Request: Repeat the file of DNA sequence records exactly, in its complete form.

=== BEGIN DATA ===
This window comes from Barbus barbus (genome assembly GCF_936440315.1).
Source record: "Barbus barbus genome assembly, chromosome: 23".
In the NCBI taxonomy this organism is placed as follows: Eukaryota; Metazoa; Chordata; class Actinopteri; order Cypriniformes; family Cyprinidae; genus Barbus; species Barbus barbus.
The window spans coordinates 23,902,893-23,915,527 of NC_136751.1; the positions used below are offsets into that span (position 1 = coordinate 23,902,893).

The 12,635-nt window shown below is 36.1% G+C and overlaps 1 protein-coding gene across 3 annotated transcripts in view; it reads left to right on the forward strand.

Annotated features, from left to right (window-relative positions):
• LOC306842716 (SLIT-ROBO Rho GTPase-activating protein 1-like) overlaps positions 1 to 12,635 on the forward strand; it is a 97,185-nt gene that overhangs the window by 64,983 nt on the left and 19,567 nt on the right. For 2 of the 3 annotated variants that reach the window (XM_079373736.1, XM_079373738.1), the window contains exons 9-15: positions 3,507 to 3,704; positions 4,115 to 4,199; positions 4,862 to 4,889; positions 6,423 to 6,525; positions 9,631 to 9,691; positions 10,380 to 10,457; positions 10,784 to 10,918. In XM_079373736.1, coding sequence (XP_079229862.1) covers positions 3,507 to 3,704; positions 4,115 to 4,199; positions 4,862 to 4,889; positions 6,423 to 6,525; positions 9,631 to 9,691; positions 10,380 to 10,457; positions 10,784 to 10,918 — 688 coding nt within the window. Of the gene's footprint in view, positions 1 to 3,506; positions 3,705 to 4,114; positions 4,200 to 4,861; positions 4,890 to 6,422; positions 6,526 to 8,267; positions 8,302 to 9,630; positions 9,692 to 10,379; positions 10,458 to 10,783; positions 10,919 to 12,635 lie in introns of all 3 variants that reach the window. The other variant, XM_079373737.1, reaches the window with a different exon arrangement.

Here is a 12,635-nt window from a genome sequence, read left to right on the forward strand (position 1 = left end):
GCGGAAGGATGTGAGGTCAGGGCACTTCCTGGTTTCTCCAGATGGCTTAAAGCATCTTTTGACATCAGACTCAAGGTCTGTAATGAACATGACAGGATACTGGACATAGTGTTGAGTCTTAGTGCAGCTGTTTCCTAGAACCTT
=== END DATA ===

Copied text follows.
This window comes from Barbus barbus (genome assembly GCF_936440315.1).
Source record: "Barbus barbus genome assembly, chromosome: 23".
In the NCBI taxonomy this organism is placed as follows: Eukaryota; Metazoa; Chordata; class Actinopteri; order Cypriniformes; family Cyprinidae; genus Barbus; species Barbus barbus.
The window spans coordinates 23,902,893-23,915,527 of NC_136751.1; the positions used below are offsets into that span (position 1 = coordinate 23,902,893).

The 12,635-nt window shown below is 36.1% G+C and overlaps 1 protein-coding gene across 3 annotated transcripts in view; it reads left to right on the forward strand.

Annotated features, from left to right (window-relative positions):
• LOC306842716 (SLIT-ROBO Rho GTPase-activating protein 1-like) overlaps positions 1 to 12,635 on the forward strand; it is a 97,185-nt gene that overhangs the window by 64,983 nt on the left and 19,567 nt on the right. For 2 of the 3 annotated variants that reach the window (XM_079373736.1, XM_079373738.1), the window contains exons 9-15: positions 3,507 to 3,704; positions 4,115 to 4,199; positions 4,862 to 4,889; positions 6,423 to 6,525; positions 9,631 to 9,691; positions 10,380 to 10,457; positions 10,784 to 10,918. In XM_079373736.1, coding sequence (XP_079229862.1) covers positions 3,507 to 3,704; positions 4,115 to 4,199; positions 4,862 to 4,889; positions 6,423 to 6,525; positions 9,631 to 9,691; positions 10,380 to 10,457; positions 10,784 to 10,918 — 688 coding nt within the window. Of the gene's footprint in view, positions 1 to 3,506; positions 3,705 to 4,114; positions 4,200 to 4,861; positions 4,890 to 6,422; positions 6,526 to 8,267; positions 8,302 to 9,630; positions 9,692 to 10,379; positions 10,458 to 10,783; positions 10,919 to 12,635 lie in introns of all 3 variants that reach the window. The other variant, XM_079373737.1, reaches the window with a different exon arrangement.

Here is a 12,635-nt window from a genome sequence, read left to right on the forward strand (position 1 = left end):
GCGGAAGGATGTGAGGTCAGGGCACTTCCTGGTTTCTCCAGATGGCTTAAAGCATCTTTTGACATCAGACTCAAGGTCTGTAATGAACATGACAGGATACTGGACATAGTGTTGAGTCTTAGTGCAGCTGTTTCCTAGAACCTT